Once our team has identified that the anomalous activity is an off-topic review bomb, we'll mark the time period it encompasses and notify the developer. The reviews within that time period will then be removed from the Review Score calculation. As before, the reviews themselves are left untouched - if you want to dig into them to see if they're relevant to you, you'll still be able to do so. To help you do that, we've made it clear when you're looking at a store page where we've removed some reviews by default, and we've further improved the UI around anomalous review periods.

Discussion
Posted by Megalith March 17, 2019 9:30 AM (CDT)

Paramount Is Urging Theaters to Show Ang Lee's New Sci-Fi Movie at 120 FPS

Moviegoers have been turned off thus far by films that weren’t shot and projected at standard frame rates (e.g., 24 FPS), but that isn’t stopping Paramount and critically acclaimed director Ang Lee ("Crouching Tiger, Hidden Dragon," "Brokeback Mountain") from pushing high-frame-rate cinema: letters from the studio indicate Lee’s latest, "Gemini Man," a sci-fi venture starring Will Smith, will be shown in some theaters at 60 FPS (3D) and 120 FPS (2D). Critics of HFR claim it results in "hyper-real and unnatural visuals," but supporters suggest that’s because audiences have been subjected to 24p film and 30p video for far too long.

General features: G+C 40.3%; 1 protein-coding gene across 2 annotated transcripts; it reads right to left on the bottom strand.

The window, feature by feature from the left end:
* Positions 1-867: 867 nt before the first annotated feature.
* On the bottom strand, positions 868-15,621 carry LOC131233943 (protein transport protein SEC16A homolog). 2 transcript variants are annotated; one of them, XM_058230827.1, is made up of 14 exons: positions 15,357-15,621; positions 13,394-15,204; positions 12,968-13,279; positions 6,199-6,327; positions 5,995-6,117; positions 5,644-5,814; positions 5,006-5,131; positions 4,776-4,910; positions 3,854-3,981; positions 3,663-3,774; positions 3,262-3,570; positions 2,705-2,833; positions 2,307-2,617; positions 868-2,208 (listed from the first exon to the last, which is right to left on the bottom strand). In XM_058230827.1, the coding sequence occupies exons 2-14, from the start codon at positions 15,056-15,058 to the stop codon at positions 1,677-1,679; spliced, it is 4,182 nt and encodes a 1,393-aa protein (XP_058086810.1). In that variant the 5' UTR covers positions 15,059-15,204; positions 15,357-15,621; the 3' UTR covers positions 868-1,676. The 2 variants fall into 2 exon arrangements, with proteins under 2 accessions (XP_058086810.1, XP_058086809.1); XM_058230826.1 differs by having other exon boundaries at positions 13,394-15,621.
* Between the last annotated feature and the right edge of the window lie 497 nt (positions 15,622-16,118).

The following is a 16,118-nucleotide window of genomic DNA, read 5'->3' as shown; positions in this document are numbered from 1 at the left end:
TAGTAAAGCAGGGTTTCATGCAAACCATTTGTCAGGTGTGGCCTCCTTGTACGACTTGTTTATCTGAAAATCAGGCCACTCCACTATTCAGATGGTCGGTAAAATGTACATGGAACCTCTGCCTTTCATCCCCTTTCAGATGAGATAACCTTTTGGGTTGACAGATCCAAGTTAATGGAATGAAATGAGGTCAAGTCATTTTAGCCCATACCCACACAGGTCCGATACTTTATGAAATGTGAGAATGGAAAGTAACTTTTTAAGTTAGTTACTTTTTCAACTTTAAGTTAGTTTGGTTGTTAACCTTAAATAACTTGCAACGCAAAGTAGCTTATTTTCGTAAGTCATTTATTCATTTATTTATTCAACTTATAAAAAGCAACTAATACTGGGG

Paramount's letter includes directions on how to conduct an HFR test and describes the 120 FPS-4K-3D combo as the "most pristine and immersive format" for showing the film. Billy Lynn was the first film to be presented at 120 fps, meaning it had a higher frame rate than the 24 frames per second adopted by most movies. HFR advocates James Cameron (who's shooting the Avatar sequels in the format) and his long-time producer pal Jon Landau have been opining about its benefits since 2011.

Discussion
Posted by Megalith March 16, 2019 5:45 PM (CDT)